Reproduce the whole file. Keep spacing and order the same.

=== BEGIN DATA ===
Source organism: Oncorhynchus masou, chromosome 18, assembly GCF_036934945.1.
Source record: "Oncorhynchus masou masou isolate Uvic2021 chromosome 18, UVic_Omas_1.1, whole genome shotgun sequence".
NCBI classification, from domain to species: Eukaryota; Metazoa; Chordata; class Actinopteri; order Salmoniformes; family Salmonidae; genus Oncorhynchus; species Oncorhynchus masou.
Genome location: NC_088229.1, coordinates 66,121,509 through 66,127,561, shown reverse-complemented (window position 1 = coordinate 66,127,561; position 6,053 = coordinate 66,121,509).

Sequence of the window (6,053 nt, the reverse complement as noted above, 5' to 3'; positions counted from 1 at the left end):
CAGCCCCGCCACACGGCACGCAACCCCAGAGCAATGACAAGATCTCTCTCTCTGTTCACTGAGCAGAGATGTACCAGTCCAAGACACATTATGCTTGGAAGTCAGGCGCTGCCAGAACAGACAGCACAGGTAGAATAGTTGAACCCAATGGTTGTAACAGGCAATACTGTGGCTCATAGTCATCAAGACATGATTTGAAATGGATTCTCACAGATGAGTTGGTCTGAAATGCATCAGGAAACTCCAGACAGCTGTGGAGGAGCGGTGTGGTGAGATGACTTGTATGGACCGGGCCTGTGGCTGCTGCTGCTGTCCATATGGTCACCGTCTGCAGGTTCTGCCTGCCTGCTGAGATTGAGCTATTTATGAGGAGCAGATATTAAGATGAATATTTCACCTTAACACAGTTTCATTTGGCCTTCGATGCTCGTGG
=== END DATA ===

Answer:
Source organism: Oncorhynchus masou, chromosome 18, assembly GCF_036934945.1.
Source record: "Oncorhynchus masou masou isolate Uvic2021 chromosome 18, UVic_Omas_1.1, whole genome shotgun sequence".
NCBI classification, from domain to species: Eukaryota; Metazoa; Chordata; class Actinopteri; order Salmoniformes; family Salmonidae; genus Oncorhynchus; species Oncorhynchus masou.
Genome location: NC_088229.1, coordinates 66,121,509 through 66,127,561, shown reverse-complemented (window position 1 = coordinate 66,127,561; position 6,053 = coordinate 66,121,509).

Sequence of the window (6,053 nt, the reverse complement as noted above, 5' to 3'; positions counted from 1 at the left end):
CAGCCCCGCCACACGGCACGCAACCCCAGAGCAATGACAAGATCTCTCTCTCTGTTCACTGAGCAGAGATGTACCAGTCCAAGACACATTATGCTTGGAAGTCAGGCGCTGCCAGAACAGACAGCACAGGTAGAATAGTTGAACCCAATGGTTGTAACAGGCAATACTGTGGCTCATAGTCATCAAGACATGATTTGAAATGGATTCTCACAGATGAGTTGGTCTGAAATGCATCAGGAAACTCCAGACAGCTGTGGAGGAGCGGTGTGGTGAGATGACTTGTATGGACCGGGCCTGTGGCTGCTGCTGCTGTCCATATGGTCACCGTCTGCAGGTTCTGCCTGCCTGCTGAGATTGAGCTATTTATGAGGAGCAGATATTAAGATGAATATTTCACCTTAACACAGTTTCATTTGGCCTTCGATGCTCGTGG